° °
  • Firstline - TV3 New Zealand

    Firstline

    Weekdays 6am

  • 3 News - TV3 New Zealand

    3 News

    Nightly 6pm

  • Campbell Live - TV3 New Zealand

    Campbell Live

    Weekdays 7pm

  • 3rd Degree - TV3 New Zealand

    3rd Degree

    Wednesdays 8.30pm

  • The Paul Henry Show - TV3 New Zealand

    The Paul Henry Show

    Weekdays 10.30pm

  • Three 60 - TV3 New Zealand

    Three 60

    Sundays 9.30am

  • The Nation - TV3 New Zealand

    The Nation

    Sat 9:30am / Sun 10am

Alliance taste testers help guide NZ meat industry

Sunday 3 Feb 2013 7:25 p.m.

A team of 50 Southlanders have what some carnivores might see as the perfect job.

They're the taste testing panel for meat company Alliance, charged with ensuring the company's export lamb, beef and venison is gourmet quality.

There's not a lot of conversation around the table. The diners are too busy eating prime cuts of lamb, cooked to perfection by an award-winning chef. It's their job, making in-depth evaluations of meat.

“You smell it for the aroma, then you bite into it for the texture and succulence, then last of all the flavour,” says veteran meat taste tester Sonja Lindsay.

“It's hard to believe that meat all looks the same, but the variances that there are in it, especially in the flavour and the tenderness,” says meat taste tester Ross Thomson.

The Alliance Group employs 50 trained panellists at its product development centre near Invercargill.

“They go through a range of tests to ensure that they've got a palate that can identify the sort of things we're looking for, whether it be flavour differences or texture or succulence differences,” says development services manager Gary Maclennan.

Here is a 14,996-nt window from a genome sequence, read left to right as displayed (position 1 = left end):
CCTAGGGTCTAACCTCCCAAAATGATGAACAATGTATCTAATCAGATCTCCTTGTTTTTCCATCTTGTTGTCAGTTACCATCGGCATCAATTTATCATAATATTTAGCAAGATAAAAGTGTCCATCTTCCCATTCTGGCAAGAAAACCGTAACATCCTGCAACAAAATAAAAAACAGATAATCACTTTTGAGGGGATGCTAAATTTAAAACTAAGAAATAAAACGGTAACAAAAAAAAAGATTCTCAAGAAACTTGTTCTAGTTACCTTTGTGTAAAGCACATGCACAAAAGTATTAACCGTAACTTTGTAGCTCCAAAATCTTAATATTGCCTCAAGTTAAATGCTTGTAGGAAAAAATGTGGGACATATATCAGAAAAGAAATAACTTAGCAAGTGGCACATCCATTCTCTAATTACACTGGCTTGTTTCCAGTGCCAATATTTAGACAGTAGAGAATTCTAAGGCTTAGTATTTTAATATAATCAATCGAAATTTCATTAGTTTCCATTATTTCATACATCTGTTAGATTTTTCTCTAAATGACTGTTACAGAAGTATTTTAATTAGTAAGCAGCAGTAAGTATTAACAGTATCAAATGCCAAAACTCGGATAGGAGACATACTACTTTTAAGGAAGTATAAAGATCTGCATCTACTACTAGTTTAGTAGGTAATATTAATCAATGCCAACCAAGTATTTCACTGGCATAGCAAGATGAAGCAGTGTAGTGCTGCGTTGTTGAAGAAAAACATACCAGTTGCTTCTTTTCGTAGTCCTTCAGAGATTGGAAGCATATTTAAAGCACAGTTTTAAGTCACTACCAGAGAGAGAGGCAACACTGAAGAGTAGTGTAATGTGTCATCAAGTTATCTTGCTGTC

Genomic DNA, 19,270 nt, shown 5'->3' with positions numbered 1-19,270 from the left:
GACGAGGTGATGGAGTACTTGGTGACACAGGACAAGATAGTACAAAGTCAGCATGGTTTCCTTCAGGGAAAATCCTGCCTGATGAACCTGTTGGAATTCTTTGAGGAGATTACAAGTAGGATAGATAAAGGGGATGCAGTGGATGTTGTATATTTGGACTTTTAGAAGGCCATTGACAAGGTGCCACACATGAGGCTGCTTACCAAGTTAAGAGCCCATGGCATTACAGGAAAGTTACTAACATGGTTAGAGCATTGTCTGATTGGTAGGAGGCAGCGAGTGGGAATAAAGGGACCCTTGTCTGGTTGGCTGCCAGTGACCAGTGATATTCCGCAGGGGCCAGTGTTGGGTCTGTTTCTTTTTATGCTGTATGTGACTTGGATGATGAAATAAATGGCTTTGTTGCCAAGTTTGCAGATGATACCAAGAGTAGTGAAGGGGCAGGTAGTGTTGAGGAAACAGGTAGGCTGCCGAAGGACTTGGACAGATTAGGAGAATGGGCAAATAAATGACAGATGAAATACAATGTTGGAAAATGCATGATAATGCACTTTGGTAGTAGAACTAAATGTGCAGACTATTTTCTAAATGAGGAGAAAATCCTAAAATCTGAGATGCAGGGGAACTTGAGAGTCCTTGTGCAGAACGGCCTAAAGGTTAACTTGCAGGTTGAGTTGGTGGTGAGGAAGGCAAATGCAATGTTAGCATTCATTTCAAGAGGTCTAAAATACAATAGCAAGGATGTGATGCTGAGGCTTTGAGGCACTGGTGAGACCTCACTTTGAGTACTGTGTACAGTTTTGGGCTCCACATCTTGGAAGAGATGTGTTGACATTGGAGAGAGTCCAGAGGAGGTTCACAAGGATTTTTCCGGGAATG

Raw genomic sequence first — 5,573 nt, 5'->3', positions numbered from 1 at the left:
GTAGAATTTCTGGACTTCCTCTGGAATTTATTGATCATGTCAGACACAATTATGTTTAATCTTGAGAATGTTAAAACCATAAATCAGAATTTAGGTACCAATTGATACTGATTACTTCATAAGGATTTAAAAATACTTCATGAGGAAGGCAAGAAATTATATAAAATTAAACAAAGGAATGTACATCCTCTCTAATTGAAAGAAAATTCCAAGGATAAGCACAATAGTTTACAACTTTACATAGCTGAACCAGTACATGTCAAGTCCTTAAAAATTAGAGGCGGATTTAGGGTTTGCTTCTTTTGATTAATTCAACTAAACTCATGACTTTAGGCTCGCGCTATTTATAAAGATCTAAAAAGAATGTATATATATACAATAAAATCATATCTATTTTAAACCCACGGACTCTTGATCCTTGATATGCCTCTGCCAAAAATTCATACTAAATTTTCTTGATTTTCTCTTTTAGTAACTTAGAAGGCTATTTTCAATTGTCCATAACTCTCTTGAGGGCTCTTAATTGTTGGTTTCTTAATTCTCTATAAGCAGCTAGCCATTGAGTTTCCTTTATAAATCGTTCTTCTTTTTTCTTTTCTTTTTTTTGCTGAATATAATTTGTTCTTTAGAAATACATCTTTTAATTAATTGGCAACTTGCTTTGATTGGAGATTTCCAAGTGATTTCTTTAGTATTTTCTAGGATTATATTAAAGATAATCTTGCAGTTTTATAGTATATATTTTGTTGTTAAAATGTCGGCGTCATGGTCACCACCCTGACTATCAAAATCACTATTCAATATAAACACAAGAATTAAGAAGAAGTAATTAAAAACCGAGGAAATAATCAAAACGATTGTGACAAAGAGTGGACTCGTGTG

And Southland chef Graham Hawkes admits the taste sessions do have a unique pressure.

“This tasting is no seasoning, it's a tasteless oil, the meat is cooked medium-rare each time, so it's a real tasting of the quality of the meat itself,” says Mr Hawkes.

Results will help drive future improvements in genetics and forage crop systems, information which is fed back to farmers. Meat companies are already breaking down carcasses into smaller cuts in response to consumer demand for greater convenience.

And with 95 percent of the company's output exported overseas, extending the shelf life of the meat is also important.

International shipping times are getting longer as vessels slow down to save on fuel. That means finding new ways to ensure the chilled meat still arrives at its destination in the best quality.

“So we're looking at a lot of new processing techniques, packaging techniques and temperature profiles to try to give more life to the product and the consumer,” says Alliance marketing manager Murray Brown.

Those innovations will help New Zealand meat retain its premium reputation.

3 News

Others Are Watching

comments powered by Disqus

Trending

>
;